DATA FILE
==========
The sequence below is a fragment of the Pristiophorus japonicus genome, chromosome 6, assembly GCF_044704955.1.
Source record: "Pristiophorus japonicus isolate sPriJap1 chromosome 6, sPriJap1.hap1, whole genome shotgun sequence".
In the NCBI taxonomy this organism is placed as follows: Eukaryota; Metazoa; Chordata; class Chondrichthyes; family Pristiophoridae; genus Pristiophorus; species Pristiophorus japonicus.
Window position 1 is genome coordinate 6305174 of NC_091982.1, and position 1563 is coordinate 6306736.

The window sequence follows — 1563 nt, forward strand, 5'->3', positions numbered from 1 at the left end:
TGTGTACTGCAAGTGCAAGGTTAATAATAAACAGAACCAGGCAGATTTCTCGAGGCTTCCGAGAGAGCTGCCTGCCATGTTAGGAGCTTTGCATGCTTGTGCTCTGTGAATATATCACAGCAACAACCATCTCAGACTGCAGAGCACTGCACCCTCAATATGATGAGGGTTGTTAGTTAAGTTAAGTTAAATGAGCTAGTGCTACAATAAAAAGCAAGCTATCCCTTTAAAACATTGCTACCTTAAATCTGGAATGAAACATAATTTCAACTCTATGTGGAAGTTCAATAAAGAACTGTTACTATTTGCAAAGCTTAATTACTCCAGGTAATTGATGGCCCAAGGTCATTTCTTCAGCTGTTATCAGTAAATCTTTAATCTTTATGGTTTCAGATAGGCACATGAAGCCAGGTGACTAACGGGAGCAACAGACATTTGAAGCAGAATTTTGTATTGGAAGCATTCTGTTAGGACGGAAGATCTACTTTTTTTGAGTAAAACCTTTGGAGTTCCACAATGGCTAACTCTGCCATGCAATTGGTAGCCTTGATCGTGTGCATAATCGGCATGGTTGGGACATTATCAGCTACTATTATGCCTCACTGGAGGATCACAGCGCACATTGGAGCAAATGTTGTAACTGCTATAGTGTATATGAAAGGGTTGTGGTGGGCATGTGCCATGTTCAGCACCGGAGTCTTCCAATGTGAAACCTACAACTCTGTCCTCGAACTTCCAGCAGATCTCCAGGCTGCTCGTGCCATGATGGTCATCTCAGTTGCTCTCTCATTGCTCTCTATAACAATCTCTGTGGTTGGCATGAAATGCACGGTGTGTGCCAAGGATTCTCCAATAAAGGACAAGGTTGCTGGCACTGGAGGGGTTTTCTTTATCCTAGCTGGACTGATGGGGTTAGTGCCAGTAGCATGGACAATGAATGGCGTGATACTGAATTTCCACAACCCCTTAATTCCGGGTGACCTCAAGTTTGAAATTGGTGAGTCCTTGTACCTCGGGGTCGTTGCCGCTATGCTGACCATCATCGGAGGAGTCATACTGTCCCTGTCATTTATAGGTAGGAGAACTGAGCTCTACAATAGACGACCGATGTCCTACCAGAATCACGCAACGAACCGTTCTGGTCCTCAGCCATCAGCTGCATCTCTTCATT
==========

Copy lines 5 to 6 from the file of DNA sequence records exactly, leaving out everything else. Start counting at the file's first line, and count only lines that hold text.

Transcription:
The window sequence follows — 1563 nt, forward strand, 5'->3', positions numbered from 1 at the left end:
TGTGTACTGCAAGTGCAAGGTTAATAATAAACAGAACCAGGCAGATTTCTCGAGGCTTCCGAGAGAGCTGCCTGCCATGTTAGGAGCTTTGCATGCTTGTGCTCTGTGAATATATCACAGCAACAACCATCTCAGACTGCAGAGCACTGCACCCTCAATATGATGAGGGTTGTTAGTTAAGTTAAGTTAAATGAGCTAGTGCTACAATAAAAAGCAAGCTATCCCTTTAAAACATTGCTACCTTAAATCTGGAATGAAACATAATTTCAACTCTATGTGGAAGTTCAATAAAGAACTGTTACTATTTGCAAAGCTTAATTACTCCAGGTAATTGATGGCCCAAGGTCATTTCTTCAGCTGTTATCAGTAAATCTTTAATCTTTATGGTTTCAGATAGGCACATGAAGCCAGGTGACTAACGGGAGCAACAGACATTTGAAGCAGAATTTTGTATTGGAAGCATTCTGTTAGGACGGAAGATCTACTTTTTTTGAGTAAAACCTTTGGAGTTCCACAATGGCTAACTCTGCCATGCAATTGGTAGCCTTGATCGTGTGCATAATCGGCATGGTTGGGACATTATCAGCTACTATTATGCCTCACTGGAGGATCACAGCGCACATTGGAGCAAATGTTGTAACTGCTATAGTGTATATGAAAGGGTTGTGGTGGGCATGTGCCATGTTCAGCACCGGAGTCTTCCAATGTGAAACCTACAACTCTGTCCTCGAACTTCCAGCAGATCTCCAGGCTGCTCGTGCCATGATGGTCATCTCAGTTGCTCTCTCATTGCTCTCTATAACAATCTCTGTGGTTGGCATGAAATGCACGGTGTGTGCCAAGGATTCTCCAATAAAGGACAAGGTTGCTGGCACTGGAGGGGTTTTCTTTATCCTAGCTGGACTGATGGGGTTAGTGCCAGTAGCATGGACAATGAATGGCGTGATACTGAATTTCCACAACCCCTTAATTCCGGGTGACCTCAAGTTTGAAATTGGTGAGTCCTTGTACCTCGGGGTCGTTGCCGCTATGCTGACCATCATCGGAGGAGTCATACTGTCCCTGTCATTTATAGGTAGGAGAACTGAGCTCTACAATAGACGACCGATGTCCTACCAGAATCACGCAACGAACCGTTCTGGTCCTCAGCCATCAGCTGCATCTCTTCATT